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Proteomics. 2007 Aug;7(16):2920-32.

Piecing together the structure-function puzzle: experiences in structure-based functional annotation of hypothetical proteins.

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1
Department of Biochemistry, Queen's University, Kingston, ON, Canada.

Abstract

The combination of genomic sequencing with structural genomics has provided a wealth of new structures for previously uncharacterized ORFs, more commonly referred to as hypothetical proteins. This rapid growth has been the direct result of high-throughput, automated approaches in both the identification of new ORFs and the determination of high-resolution 3-D protein structures. A significant bottleneck is reached, however, at the stage of functional annotation in that the assignment of function is not readily automatable. It is often the case that the initial structural analysis at best indicates a functional family for a given hypothetical protein, but further identification of a relevant ligand or substrate is impeded by the diversity of function in a particular structural classification of proteins family, a highly selective and specific ligand-binding site, or the identification of a novel protein fold. Our approach to the functional annotation of hypothetical proteins relies on the combination of structural information with additional bioinformatics evidence garnered from operon prediction, loose functional information of additional operon members, conservation of catalytic residues, as well as cocrystallization trials and virtual ligand screening. The synthesis of all available information for each protein has permitted the functional annotation of several hypothetical proteins from Escherichia coli and each assignment has been confirmed through generally accepted biochemical methods.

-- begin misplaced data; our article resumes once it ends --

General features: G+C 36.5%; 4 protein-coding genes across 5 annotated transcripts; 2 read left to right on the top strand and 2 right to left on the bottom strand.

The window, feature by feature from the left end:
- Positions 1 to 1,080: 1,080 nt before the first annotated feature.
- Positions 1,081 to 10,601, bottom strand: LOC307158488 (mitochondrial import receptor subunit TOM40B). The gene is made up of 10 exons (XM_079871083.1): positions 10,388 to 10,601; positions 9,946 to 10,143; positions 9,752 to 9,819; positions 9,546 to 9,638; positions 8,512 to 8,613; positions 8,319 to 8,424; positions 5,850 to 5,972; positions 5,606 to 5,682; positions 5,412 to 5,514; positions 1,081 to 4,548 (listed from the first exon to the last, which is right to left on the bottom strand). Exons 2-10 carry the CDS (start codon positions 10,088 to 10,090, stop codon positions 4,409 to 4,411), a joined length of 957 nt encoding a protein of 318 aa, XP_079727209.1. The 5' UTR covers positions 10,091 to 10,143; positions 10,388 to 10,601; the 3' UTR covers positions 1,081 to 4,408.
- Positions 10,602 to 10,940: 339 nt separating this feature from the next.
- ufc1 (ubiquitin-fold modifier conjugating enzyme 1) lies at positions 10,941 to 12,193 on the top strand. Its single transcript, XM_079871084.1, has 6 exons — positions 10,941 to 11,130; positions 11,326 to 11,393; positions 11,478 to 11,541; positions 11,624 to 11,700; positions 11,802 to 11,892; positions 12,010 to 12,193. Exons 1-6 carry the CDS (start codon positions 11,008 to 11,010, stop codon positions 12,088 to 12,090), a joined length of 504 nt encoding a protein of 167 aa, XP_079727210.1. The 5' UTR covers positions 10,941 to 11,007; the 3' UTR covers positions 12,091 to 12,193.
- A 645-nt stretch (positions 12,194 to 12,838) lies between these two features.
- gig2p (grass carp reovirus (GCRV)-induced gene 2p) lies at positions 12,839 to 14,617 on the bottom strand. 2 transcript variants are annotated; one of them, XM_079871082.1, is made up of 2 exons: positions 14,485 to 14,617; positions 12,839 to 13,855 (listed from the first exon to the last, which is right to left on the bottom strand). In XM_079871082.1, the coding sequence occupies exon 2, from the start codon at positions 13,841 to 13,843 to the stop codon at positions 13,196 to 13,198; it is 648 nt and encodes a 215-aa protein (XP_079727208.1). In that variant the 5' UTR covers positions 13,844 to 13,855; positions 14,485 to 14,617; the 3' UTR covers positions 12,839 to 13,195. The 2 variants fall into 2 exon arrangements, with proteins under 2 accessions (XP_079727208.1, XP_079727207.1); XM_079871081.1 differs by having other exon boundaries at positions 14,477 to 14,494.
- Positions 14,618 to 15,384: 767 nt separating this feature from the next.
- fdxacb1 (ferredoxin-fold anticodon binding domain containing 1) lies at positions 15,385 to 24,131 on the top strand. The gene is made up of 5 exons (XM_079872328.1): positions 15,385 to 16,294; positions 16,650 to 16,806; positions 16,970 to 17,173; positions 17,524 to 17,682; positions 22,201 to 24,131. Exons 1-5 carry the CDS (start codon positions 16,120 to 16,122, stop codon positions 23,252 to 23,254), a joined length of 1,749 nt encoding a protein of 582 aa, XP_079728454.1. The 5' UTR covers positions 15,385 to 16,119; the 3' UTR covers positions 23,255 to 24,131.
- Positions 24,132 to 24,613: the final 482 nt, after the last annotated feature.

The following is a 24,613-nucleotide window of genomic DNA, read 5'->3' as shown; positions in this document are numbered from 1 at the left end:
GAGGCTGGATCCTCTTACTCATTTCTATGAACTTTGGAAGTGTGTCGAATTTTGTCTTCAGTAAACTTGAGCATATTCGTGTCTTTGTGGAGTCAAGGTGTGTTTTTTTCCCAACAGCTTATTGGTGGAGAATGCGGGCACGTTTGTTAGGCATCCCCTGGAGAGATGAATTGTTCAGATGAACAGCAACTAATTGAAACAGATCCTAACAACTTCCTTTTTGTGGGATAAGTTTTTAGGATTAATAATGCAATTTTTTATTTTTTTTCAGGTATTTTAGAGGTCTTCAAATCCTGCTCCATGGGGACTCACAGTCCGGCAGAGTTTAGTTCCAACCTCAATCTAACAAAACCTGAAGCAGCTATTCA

PMID:
17639604
DOI:
10.1002/pmic.200700099
[Indexed for MEDLINE]

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